I am a curious person who is always interested in opening up the browser DevTools to see how things were made on a website. This is the first time that I blog about something like this. I found some interesting uses of different CSS features (at least for me), and I wanted to share them with you.
Always interesting to take a peek at how Big Company is doing things …
Ashley discusses some of the technologies and strategies powering FB5, the new facebook.com. Topics covered include Facebook’s approach to CSS-in-JS, data-driven dependencies, phased code downloading, and more.
Just out: a new layout for Facebook. You might recognize the style they’ve been pushing out in Messenger and the Facebook App. Also comes with Dark Mode.
The new layout will be rolled out to everyone over the next few months, but you can already opt-in manually by clicking the arrow on the right in the navbar and choosing the “Switch to new Facebook” option.
Those new Profile pages look really nice. Also love how photos are shown in a full screen overlay (with a blurred background).
Photo of my son, Noah, on Facebook.
Feels very app like, and looks touch-friendly (look at the size of the close button, for example).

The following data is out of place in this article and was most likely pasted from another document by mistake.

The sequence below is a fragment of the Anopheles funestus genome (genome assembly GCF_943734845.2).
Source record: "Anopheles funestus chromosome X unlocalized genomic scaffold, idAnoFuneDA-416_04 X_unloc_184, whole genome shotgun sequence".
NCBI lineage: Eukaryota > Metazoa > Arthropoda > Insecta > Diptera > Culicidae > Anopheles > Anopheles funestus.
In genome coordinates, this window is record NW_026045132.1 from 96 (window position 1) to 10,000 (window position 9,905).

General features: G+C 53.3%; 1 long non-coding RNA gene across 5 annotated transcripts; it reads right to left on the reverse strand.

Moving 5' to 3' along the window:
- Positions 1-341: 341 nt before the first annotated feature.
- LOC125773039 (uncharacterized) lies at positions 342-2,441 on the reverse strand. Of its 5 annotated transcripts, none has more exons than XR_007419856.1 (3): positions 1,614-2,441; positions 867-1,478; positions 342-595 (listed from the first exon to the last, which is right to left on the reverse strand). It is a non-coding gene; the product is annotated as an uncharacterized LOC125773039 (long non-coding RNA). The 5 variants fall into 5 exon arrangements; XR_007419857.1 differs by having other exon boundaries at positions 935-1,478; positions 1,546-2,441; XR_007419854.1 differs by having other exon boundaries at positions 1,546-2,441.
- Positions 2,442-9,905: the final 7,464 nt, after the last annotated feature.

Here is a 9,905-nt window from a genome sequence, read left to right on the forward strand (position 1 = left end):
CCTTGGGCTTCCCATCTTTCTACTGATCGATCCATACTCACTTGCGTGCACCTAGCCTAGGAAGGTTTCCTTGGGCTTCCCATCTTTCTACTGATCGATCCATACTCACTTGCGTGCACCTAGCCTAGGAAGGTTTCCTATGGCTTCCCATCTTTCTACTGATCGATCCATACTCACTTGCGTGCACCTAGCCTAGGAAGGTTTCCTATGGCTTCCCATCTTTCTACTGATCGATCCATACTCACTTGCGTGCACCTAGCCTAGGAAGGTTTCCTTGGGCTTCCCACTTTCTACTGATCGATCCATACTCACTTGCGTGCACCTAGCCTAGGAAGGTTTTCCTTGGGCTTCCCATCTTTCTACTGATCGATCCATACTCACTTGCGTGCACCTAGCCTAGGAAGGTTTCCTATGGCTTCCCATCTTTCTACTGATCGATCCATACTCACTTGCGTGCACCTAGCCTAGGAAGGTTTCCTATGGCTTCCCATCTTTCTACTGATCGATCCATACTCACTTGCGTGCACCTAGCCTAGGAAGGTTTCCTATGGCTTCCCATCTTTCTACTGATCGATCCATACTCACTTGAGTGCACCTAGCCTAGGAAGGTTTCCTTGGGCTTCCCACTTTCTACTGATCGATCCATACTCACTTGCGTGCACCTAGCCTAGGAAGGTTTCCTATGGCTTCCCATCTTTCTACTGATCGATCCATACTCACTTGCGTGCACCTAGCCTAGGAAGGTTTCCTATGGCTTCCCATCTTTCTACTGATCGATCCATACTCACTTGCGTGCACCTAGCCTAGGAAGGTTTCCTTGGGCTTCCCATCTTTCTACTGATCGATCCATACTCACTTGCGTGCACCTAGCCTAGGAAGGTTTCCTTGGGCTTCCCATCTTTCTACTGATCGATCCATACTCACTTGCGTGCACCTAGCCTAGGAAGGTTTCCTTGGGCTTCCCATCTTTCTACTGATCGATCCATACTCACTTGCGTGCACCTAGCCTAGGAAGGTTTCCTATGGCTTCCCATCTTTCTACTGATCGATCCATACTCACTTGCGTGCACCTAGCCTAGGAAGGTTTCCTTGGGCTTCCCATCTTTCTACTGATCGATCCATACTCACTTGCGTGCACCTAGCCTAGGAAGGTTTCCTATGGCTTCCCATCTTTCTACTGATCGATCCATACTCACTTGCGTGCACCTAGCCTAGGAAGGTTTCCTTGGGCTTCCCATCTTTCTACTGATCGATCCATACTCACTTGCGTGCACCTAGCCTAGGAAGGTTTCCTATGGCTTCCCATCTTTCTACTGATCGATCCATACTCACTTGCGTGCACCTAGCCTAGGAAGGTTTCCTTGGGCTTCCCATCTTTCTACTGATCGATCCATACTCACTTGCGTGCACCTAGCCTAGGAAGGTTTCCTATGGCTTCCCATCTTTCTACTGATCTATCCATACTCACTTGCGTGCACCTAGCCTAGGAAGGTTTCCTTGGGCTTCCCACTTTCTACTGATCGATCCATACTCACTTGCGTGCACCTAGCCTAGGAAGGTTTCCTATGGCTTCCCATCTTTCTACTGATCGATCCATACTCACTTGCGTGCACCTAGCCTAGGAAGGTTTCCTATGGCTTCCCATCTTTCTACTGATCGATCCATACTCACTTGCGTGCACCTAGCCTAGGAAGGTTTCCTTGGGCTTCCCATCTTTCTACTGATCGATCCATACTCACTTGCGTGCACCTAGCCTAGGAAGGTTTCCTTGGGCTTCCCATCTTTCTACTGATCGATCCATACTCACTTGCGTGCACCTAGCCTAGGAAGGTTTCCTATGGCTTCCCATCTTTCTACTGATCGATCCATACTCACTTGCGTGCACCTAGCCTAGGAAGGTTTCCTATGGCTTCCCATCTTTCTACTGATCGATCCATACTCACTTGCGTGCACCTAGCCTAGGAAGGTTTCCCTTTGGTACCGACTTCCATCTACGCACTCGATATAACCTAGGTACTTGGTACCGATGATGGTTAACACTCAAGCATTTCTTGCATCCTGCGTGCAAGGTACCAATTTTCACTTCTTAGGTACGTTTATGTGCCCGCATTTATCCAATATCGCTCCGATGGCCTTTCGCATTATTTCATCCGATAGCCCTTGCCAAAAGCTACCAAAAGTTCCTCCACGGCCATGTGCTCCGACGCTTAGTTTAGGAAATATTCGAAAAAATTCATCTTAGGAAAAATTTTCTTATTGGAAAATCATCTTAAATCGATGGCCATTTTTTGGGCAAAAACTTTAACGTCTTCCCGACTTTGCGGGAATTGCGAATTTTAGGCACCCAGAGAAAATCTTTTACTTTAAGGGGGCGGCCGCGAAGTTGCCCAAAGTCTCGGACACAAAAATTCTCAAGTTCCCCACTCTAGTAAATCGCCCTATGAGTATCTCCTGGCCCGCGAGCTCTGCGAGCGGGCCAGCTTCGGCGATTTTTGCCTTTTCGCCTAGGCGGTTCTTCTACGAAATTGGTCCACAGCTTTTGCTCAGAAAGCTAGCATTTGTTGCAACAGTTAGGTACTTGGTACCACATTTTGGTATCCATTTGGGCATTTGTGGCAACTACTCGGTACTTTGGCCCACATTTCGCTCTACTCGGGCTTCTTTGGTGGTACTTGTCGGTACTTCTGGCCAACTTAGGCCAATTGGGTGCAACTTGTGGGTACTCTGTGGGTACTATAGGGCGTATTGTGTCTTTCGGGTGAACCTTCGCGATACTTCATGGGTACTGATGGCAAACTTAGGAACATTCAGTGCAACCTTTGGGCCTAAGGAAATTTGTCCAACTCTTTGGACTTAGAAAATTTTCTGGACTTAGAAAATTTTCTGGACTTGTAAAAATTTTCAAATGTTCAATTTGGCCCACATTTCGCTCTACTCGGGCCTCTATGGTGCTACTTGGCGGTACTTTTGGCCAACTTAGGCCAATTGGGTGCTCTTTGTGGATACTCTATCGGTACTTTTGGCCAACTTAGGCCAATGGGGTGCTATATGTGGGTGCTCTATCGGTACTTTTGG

One issue though with it all though: it doesn’t really play nice with bigger screens imo. Take a look at the new Home:
Photo of the new Facebook Home, on a wide screen.
Looks much better on a narrow screen:
Photo of the new Faceook Home, in a narrow window.
And yes, it’s a full React app. You can check it using the React DevTools 😉
About a year ago, Facebook announced a feature named “3D Photos”, a way to show photos taken with Apple’s “Portrait Mode” (or any other device that does the same) interactively:
Whether it’s a shot of your pet, your friends, or a beautiful spot from your latest vacation, you just take a photo in Portrait mode using your compatible dual-lens smartphone, then share as a 3D photo on Facebook where you can scroll, pan and tilt to see the photo in realistic 3D—like you’re looking through a window.
As unearthed by this research Facebook builds a 3D model out of the image + depth data, and then render the generated .glb file on screen using Three.js.
For example, here’s the wireframe of the kangaroo pictured at the top of this post: